• But the 8cx means you can get 7th Gen Intel performance ("getting work done") with ARM battery life. The problem isn't ARM, it's the success of Intel squeezing lots of battery life and performance out of its 10th Gen chips. Intel may have out competed ARM.
  • I've had plenty of intel chips claim high battery life and never actually deliver anywhere close (oh well we turn down the screen, or we don't wirelessly project, or we throttle the chip), the SD850 actually does deliver around 20 hours without me having to change anything about my day, so I forget to charge it one night I am fine.
  • Is the Lenovo C640 the only new offering with 4G LTE? It appears that way.
  • I wonder what this means for project limitless, the 8cx 5g prototype they have shown.
  • I purchased 3 C630's and really love the form factor and benefits of arm but Lenovo's support for the device was terrible. Each of the 3 devices had their own unique issues. Calling in results in reps who have a limited understanding of how to troubleshoot regular Windows and non-existent understanding for Arm. I was finally able to locate the reimage tool on Lenovo's site but the image corrupted 2 of the machines. Hoping for a better experience when the 8cx devices start to show up on the market.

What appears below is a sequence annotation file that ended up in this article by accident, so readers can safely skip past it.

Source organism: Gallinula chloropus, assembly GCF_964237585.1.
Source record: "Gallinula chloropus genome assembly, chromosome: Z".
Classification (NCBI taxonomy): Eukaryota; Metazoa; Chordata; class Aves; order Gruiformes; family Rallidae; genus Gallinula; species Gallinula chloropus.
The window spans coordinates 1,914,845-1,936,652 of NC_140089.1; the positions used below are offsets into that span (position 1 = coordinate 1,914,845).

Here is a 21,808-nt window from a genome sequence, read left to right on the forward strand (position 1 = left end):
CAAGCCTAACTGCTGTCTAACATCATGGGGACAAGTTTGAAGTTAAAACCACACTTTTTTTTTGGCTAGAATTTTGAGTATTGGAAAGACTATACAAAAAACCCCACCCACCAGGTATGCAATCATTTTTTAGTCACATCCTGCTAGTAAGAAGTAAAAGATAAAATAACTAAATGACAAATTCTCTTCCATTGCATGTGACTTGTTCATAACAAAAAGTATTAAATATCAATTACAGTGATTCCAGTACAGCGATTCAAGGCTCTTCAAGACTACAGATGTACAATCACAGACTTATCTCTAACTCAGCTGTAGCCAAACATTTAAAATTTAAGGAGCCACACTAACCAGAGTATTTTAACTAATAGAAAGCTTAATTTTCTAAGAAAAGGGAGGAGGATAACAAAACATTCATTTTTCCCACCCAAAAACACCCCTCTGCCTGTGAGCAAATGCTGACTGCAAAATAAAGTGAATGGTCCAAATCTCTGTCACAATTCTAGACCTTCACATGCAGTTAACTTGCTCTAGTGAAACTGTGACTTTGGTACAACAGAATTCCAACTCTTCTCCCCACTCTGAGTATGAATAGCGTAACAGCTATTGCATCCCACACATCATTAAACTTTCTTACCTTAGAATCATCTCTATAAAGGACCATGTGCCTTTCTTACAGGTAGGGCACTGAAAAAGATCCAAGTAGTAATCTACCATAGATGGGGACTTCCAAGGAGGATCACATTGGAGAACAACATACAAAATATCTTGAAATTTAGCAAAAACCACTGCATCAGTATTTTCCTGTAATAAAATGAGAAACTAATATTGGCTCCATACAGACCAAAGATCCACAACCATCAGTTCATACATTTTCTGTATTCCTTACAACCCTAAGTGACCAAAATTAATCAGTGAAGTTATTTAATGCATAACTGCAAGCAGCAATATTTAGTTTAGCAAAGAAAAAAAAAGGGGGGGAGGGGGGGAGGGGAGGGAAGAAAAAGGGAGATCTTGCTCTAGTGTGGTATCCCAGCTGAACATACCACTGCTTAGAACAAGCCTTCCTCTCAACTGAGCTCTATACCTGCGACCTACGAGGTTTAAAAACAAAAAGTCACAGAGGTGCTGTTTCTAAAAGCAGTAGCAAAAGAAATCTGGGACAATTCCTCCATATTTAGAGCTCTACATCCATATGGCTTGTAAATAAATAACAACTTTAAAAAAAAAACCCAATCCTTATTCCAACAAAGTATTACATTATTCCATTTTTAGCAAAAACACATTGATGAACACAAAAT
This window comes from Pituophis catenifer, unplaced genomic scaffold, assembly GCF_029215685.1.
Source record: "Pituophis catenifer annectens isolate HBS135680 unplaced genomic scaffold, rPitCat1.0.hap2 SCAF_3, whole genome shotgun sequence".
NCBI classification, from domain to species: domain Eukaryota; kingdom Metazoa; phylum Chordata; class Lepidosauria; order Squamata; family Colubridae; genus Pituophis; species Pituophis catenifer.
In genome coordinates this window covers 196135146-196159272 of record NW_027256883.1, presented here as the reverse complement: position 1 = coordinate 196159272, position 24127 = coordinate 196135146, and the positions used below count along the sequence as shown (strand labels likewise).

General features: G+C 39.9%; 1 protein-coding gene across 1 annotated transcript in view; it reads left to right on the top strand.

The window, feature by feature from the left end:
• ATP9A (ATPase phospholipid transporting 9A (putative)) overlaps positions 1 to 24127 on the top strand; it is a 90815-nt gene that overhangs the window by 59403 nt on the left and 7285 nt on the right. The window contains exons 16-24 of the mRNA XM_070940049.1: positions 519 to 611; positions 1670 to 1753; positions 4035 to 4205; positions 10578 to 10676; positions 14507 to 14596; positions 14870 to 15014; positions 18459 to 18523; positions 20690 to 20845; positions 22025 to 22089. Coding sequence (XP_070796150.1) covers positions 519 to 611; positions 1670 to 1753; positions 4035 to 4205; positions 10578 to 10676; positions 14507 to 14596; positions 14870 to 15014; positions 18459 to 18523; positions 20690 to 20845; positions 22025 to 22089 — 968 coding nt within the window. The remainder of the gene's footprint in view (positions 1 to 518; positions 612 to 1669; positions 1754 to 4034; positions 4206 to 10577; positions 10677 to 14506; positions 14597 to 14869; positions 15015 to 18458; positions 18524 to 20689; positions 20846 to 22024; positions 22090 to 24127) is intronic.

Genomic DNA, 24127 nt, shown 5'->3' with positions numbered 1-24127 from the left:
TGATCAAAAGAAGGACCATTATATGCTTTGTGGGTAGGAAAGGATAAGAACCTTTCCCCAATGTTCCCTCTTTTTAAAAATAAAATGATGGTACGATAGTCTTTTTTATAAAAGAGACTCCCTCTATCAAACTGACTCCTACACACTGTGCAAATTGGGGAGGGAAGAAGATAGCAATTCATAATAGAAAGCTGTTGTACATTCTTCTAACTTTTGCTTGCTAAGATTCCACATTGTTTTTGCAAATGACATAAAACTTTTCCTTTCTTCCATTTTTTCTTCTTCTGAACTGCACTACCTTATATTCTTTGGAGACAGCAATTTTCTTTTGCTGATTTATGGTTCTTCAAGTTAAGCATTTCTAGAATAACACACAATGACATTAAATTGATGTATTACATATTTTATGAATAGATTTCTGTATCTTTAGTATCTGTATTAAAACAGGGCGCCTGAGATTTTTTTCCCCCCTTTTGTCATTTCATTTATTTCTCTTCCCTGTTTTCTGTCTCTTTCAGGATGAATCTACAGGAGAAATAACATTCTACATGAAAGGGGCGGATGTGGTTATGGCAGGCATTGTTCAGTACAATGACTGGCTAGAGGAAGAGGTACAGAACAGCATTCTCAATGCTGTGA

• Wondering the same. It looks like Intel 10th Gen is about a big a jump as was the case from 7th to 8th, though the emphasis is different. 20 hours of claimed battery life (real life 12-14 in guessing) is huge for Intel, comparable to ARM but with beefier performance. That means there's basically no need for me, a battery conscious laptop buyer, to go ARM. And I don't think I'm alone.
  • Heat, fan noise, better wireless integration (ARM systems have demonstrated better 4G performance), plus I'm betting battery life will be nowhere near the claim in real life (intel always tweaks the system too much to get their claimed time).
  • Plus better responsiveness, I've never had an intel chip have anywhere near the instant on that the ARM chip give me.
  • > I've never had an intel chip have anywhere near the instant on that the ARM chip give me My 2010 MacBook Pro was on by the time I have finished opening the lid... somehow I do not think that this is processor-related at all. I suspect that the whole "instant on" for WoA is due to the fact that they were able to ditch all the bloat, ASL writers put in to support wide variety of OSes running on those machines.
  • do they'll present a new snapdragon 8cx device? maybe with a less confusing naming?